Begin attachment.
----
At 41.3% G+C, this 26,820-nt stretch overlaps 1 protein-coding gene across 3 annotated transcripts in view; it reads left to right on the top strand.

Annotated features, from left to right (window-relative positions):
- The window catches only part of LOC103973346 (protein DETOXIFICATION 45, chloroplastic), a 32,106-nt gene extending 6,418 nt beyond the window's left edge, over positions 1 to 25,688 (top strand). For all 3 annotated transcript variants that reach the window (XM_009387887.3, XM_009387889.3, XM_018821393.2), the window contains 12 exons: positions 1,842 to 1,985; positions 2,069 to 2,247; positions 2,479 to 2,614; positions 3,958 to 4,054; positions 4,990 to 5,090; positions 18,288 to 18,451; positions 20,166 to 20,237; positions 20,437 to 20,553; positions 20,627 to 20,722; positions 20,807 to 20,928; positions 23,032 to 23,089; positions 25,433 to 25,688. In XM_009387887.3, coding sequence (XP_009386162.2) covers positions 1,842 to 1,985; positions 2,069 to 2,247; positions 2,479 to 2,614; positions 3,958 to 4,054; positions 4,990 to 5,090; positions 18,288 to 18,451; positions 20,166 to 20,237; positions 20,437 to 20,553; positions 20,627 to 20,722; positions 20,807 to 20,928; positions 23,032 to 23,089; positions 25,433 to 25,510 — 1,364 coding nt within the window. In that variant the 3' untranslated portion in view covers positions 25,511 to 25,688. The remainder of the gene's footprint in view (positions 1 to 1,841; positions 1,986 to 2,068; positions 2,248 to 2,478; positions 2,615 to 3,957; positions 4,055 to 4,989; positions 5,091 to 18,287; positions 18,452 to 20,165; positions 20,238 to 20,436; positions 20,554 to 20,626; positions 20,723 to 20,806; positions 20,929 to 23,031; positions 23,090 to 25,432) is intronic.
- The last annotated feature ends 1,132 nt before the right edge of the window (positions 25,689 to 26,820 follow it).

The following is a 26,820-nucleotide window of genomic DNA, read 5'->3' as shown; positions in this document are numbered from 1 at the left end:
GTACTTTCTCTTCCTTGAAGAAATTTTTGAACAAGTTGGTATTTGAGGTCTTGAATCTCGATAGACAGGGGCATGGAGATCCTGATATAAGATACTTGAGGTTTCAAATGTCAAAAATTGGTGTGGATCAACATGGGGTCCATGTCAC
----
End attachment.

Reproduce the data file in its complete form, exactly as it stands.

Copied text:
At 41.3% G+C, this 26,820-nt stretch overlaps 1 protein-coding gene across 3 annotated transcripts in view; it reads left to right on the top strand.

Annotated features, from left to right (window-relative positions):
- The window catches only part of LOC103973346 (protein DETOXIFICATION 45, chloroplastic), a 32,106-nt gene extending 6,418 nt beyond the window's left edge, over positions 1 to 25,688 (top strand). For all 3 annotated transcript variants that reach the window (XM_009387887.3, XM_009387889.3, XM_018821393.2), the window contains 12 exons: positions 1,842 to 1,985; positions 2,069 to 2,247; positions 2,479 to 2,614; positions 3,958 to 4,054; positions 4,990 to 5,090; positions 18,288 to 18,451; positions 20,166 to 20,237; positions 20,437 to 20,553; positions 20,627 to 20,722; positions 20,807 to 20,928; positions 23,032 to 23,089; positions 25,433 to 25,688. In XM_009387887.3, coding sequence (XP_009386162.2) covers positions 1,842 to 1,985; positions 2,069 to 2,247; positions 2,479 to 2,614; positions 3,958 to 4,054; positions 4,990 to 5,090; positions 18,288 to 18,451; positions 20,166 to 20,237; positions 20,437 to 20,553; positions 20,627 to 20,722; positions 20,807 to 20,928; positions 23,032 to 23,089; positions 25,433 to 25,510 — 1,364 coding nt within the window. In that variant the 3' untranslated portion in view covers positions 25,511 to 25,688. The remainder of the gene's footprint in view (positions 1 to 1,841; positions 1,986 to 2,068; positions 2,248 to 2,478; positions 2,615 to 3,957; positions 4,055 to 4,989; positions 5,091 to 18,287; positions 18,452 to 20,165; positions 20,238 to 20,436; positions 20,554 to 20,626; positions 20,723 to 20,806; positions 20,929 to 23,031; positions 23,090 to 25,432) is intronic.
- The last annotated feature ends 1,132 nt before the right edge of the window (positions 25,689 to 26,820 follow it).

The following is a 26,820-nucleotide window of genomic DNA, read 5'->3' as shown; positions in this document are numbered from 1 at the left end:
GTACTTTCTCTTCCTTGAAGAAATTTTTGAACAAGTTGGTATTTGAGGTCTTGAATCTCGATAGACAGGGGCATGGAGATCCTGATATAAGATACTTGAGGTTTCAAATGTCAAAAATTGGTGTGGATCAACATGGGGTCCATGTCAC